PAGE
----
Founded in 1963 by 12 local families as an alternative to institutionalization for their children with developmental disabilities, Abilities United has grown to provide a wide range of comprehensive life-long services for children and adults through education, training and support services that enable those with disabilities to be integrated into the community. In addition to aquatics, its current programs focus on children’s development, family support and adult services, reflecting a vision for communities in which people of all abilities learn, live, work and play together. New facilities will open possibilities to fully realize that vision and create a national model.
“Taking a comprehensive approach to planning and design for all our facilities will leverage community investment and offer the greatest potential for innovative programs and services to meet increasing needs,” said Abilities United Board President Karen Moore. “We are very gratified by the level of interest being expressed by members of the community and by volunteers who are stepping forward to offer their expertise and support at this important time.”
Since the aquatic center closure, significant progress has been made to provide aquatic services at interim locations, evaluate options for rebuilding, and assess long-term related community needs. The agency has successfully sought several interim locations and new partners to continue providing aquatic therapy services. At DeAnza Cupertino Aquatics (DACA), Abilities United offers continuum of care services, from physical therapy to group rehabilitation classes. In San Jose, at Timpany Center, hydrotherapy services are provided to adults with severe neuromuscular skeletal conditions.
As of March 31, 2014, Channing House in Palo Alto was added to the list, with continuation of the popular Betty Wright Swim School private lesson program. Abilities United is in negotiations with the Redwood City Parks and Recreation Department to provide a drowning prevention program tailored to Latino families and their children at the at Hoover Pool. Information about the interim programs is available online at https://www.abilitiesunited.org/bettywrightaquaticcenter.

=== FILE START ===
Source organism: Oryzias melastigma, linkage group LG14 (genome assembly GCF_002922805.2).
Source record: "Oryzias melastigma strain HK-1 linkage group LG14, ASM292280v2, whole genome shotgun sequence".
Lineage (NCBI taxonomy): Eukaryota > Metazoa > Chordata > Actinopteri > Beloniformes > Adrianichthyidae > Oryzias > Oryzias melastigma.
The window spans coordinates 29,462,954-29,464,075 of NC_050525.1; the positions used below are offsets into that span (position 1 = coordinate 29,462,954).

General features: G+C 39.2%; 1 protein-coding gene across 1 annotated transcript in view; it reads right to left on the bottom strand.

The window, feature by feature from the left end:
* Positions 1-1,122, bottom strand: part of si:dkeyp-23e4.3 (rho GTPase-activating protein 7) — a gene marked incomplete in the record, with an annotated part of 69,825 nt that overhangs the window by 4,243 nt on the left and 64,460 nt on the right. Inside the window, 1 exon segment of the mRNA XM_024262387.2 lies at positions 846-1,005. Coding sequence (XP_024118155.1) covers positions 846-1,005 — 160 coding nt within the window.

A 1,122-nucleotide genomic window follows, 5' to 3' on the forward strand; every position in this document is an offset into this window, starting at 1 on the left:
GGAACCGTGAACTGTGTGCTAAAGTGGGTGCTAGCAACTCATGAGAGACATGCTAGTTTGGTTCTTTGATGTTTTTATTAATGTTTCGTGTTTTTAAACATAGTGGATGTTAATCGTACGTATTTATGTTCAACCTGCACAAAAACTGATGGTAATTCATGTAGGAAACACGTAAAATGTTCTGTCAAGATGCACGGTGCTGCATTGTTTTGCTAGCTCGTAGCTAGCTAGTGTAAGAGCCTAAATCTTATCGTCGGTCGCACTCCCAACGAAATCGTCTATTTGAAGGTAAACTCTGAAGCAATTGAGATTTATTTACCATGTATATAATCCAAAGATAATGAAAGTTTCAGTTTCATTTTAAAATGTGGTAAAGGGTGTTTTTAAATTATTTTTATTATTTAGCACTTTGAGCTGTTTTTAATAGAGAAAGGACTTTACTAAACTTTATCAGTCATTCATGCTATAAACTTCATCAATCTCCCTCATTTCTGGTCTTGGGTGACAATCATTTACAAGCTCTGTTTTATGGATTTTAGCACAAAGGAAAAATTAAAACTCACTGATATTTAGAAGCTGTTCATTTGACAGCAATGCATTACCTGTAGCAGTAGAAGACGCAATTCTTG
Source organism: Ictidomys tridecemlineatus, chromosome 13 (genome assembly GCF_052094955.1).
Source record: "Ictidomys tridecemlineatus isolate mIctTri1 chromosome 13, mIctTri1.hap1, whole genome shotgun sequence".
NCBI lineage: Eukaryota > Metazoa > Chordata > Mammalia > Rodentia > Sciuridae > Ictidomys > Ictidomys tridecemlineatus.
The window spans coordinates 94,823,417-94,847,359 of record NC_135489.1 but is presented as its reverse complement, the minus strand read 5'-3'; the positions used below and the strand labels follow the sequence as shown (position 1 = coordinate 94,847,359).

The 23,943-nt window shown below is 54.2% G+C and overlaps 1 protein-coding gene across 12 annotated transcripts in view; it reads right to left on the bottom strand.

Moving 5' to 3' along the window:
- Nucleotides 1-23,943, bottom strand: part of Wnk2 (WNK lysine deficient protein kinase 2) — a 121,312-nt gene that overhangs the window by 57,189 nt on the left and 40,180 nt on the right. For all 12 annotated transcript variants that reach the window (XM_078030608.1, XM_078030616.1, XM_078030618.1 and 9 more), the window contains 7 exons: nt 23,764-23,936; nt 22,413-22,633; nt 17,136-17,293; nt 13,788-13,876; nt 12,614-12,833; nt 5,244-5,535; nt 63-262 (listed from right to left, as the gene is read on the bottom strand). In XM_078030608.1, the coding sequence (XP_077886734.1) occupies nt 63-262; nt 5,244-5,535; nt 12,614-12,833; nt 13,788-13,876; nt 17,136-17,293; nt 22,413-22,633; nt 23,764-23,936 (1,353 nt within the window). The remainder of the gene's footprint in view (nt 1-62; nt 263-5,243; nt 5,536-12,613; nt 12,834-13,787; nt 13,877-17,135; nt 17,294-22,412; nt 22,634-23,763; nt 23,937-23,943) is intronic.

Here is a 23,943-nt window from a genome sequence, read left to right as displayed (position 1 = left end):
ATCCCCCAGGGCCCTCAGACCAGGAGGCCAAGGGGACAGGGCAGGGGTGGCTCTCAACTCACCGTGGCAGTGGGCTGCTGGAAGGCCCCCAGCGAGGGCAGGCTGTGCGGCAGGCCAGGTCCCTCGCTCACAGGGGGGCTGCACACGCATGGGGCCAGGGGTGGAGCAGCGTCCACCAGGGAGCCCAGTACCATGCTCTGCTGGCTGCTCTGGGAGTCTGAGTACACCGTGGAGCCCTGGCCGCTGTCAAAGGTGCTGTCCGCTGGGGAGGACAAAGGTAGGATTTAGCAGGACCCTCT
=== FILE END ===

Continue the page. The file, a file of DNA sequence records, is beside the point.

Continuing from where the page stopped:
In recent years, the Betty Wright Aquatics Center has offered aquatic physical therapy, aquatic personal 1:1 training, small group fitness and rehab classes, adapted aquatics, pre- and post-surgery services, and an array of services for individuals with chronic, neurological, orthopedic and developmental conditions; a curriculum-based, learn-to-swim program from parent/tot to pre-swim team; and health education and wellness classes for pregnant women.
“This program has literally been a life-saver for some of my patients,” said Palo Alto Medical Foundation physician Sal AbiEzzi, MD. Prior to its closure, the pool at the Betty Wright Aquatics Center was being used by thousands of community members. As the baby boomers age, the need for aquatics therapy is expected to grow significantly. Unlike recreational warm-water pools, a therapy pool requires a consistent temperature of 93 degrees. In addition to meeting this standard, the aquatic center named after it’s founder, Betty Wright, reflected its visionary founder’s advanced understanding of features that today are known as “Universal” design, ensuring ease of access for people of all ages and abilities. 1960s-era construction techniques and plumbing were not as advanced, however, and in recent years, the pool began experiencing maintenance issues that ultimately led to its closure.
Among the real estate professionals currently providing volunteer guidance on the redevelopment planning are Robert Reidy, Barbara Schussman, Bill Phillips, Randy Popp and Paula Shaviv.
In addition, a team of students at the Stanford School of Engineering advised by Associate Professor of Management Science & Engineering Riitta Katila recently completed a project to examine the potential for a state-of-the-art, energy-efficient aquatics center. The group will present its report called “LEED and ADA User Optimized Design—The Betty Wright Aquatic Center” at Abilities United in April.
Press release written by Wendy Kuehnl, Abilities United Marketing Director